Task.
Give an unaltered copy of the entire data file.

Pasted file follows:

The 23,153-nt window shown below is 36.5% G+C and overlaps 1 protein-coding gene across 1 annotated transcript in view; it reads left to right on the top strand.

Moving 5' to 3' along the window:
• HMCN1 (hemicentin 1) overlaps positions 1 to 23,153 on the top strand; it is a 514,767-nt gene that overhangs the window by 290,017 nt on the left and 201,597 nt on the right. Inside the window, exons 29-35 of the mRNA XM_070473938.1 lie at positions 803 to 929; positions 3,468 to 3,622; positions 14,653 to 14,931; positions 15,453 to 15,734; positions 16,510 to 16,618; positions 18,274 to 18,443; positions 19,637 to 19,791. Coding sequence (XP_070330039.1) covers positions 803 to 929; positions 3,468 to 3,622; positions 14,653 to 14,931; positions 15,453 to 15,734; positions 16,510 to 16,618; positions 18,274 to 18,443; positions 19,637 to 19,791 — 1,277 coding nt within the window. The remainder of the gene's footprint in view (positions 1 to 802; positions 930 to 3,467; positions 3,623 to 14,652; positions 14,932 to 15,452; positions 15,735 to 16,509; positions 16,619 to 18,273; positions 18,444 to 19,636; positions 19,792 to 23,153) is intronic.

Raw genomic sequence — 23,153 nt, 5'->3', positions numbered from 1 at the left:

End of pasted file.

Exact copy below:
The 23,153-nt window shown below is 36.5% G+C and overlaps 1 protein-coding gene across 1 annotated transcript in view; it reads left to right on the top strand.

Moving 5' to 3' along the window:
• HMCN1 (hemicentin 1) overlaps positions 1 to 23,153 on the top strand; it is a 514,767-nt gene that overhangs the window by 290,017 nt on the left and 201,597 nt on the right. Inside the window, exons 29-35 of the mRNA XM_070473938.1 lie at positions 803 to 929; positions 3,468 to 3,622; positions 14,653 to 14,931; positions 15,453 to 15,734; positions 16,510 to 16,618; positions 18,274 to 18,443; positions 19,637 to 19,791. Coding sequence (XP_070330039.1) covers positions 803 to 929; positions 3,468 to 3,622; positions 14,653 to 14,931; positions 15,453 to 15,734; positions 16,510 to 16,618; positions 18,274 to 18,443; positions 19,637 to 19,791 — 1,277 coding nt within the window. The remainder of the gene's footprint in view (positions 1 to 802; positions 930 to 3,467; positions 3,623 to 14,652; positions 14,932 to 15,452; positions 15,735 to 16,509; positions 16,619 to 18,273; positions 18,444 to 19,636; positions 19,792 to 23,153) is intronic.

Raw genomic sequence — 23,153 nt, 5'->3', positions numbered from 1 at the left: